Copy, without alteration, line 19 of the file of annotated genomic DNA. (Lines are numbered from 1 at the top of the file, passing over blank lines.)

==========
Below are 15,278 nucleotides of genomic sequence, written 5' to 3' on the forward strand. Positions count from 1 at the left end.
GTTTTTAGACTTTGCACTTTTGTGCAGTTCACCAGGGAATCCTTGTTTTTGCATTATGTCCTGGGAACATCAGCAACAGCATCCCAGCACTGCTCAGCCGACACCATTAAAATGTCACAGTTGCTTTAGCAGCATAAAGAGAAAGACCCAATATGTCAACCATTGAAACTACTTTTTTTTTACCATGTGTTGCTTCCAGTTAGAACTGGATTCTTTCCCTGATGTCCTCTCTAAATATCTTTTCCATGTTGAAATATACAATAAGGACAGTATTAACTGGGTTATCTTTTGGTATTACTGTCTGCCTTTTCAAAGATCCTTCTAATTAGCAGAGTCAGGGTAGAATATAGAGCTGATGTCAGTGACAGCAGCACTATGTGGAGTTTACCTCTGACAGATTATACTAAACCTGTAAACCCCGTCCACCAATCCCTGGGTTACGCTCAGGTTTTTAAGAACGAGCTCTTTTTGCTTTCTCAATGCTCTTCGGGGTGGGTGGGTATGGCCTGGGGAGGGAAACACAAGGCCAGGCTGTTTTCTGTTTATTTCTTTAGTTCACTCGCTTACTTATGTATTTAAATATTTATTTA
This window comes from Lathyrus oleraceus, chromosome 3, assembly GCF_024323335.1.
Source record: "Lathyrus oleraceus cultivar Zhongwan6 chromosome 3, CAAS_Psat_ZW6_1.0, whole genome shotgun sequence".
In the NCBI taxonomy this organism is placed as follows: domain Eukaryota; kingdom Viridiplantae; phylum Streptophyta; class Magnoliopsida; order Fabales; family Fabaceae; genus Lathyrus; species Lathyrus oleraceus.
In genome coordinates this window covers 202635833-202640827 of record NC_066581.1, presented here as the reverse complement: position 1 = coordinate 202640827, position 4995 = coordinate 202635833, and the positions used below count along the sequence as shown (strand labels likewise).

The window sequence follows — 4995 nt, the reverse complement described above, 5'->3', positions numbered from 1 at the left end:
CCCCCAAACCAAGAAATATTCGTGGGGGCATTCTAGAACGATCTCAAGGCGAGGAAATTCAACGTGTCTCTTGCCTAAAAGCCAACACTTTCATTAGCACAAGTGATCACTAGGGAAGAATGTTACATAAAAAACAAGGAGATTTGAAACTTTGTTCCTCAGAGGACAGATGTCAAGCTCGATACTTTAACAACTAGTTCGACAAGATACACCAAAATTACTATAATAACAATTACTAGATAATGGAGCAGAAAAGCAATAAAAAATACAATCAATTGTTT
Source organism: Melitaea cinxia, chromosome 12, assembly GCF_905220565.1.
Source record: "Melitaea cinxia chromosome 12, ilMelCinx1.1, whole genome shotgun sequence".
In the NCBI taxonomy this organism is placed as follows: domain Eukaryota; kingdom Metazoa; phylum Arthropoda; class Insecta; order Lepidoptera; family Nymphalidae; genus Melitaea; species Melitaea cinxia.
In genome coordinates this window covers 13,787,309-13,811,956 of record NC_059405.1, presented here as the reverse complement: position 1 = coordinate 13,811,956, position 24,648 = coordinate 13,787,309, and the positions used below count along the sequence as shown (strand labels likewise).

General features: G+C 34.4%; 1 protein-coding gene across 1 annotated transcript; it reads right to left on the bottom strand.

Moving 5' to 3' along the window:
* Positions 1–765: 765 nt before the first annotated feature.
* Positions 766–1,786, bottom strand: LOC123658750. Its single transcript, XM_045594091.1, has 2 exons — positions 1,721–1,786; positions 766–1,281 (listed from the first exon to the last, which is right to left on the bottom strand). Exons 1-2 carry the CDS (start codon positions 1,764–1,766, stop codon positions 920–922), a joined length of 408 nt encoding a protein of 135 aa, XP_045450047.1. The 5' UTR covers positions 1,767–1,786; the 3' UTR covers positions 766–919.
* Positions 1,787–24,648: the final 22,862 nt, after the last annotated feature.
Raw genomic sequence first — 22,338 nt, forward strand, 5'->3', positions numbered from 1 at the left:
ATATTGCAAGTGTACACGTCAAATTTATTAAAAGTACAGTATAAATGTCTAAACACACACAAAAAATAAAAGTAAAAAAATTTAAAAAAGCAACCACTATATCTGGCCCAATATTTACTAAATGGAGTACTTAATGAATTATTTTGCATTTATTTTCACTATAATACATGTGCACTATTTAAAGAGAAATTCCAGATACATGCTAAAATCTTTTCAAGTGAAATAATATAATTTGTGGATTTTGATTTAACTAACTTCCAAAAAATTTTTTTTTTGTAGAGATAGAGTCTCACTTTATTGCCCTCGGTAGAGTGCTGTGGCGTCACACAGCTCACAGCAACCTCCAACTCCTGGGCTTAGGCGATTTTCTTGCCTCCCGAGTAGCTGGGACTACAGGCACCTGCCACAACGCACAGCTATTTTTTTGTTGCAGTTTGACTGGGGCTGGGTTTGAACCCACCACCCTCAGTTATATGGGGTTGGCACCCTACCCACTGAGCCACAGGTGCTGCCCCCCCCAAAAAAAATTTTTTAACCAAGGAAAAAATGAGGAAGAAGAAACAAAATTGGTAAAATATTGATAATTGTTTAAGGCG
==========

ATATTGCAAGTGTACACGTCAAATTTATTAAAAGTACAGTATAAATGTCTAAACACACACAAAAAATAAAAGTAAAAAAATTTAAAAAAGCAACCACTATATCTGGCCCAATATTTACTAAATGGAGTACTTAATGAATTATTTTGCATTTATTTTCACTATAATACATGTGCACTATTTAAAGAGAAATTCCAGATACATGCTAAAATCTTTTCAAGTGAAATAATATAATTTGTGGATTTTGATTTAACTAACTTCCAAAAAATTTTTTTTTTGTAGAGATAGAGTCTCACTTTATTGCCCTCGGTAGAGTGCTGTGGCGTCACACAGCTCACAGCAACCTCCAACTCCTGGGCTTAGGCGATTTTCTTGCCTCCCGAGTAGCTGGGACTACAGGCACCTGCCACAACGCACAGCTATTTTTTTGTTGCAGTTTGACTGGGGCTGGGTTTGAACCCACCACCCTCAGTTATATGGGGTTGGCACCCTACCCACTGAGCCACAGGTGCTGCCCCCCCCAAAAAAAATTTTTTAACCAAGGAAAAAATGAGGAAGAAGAAACAAAATTGGTAAAATATTGATAATTGTTTAAGGCG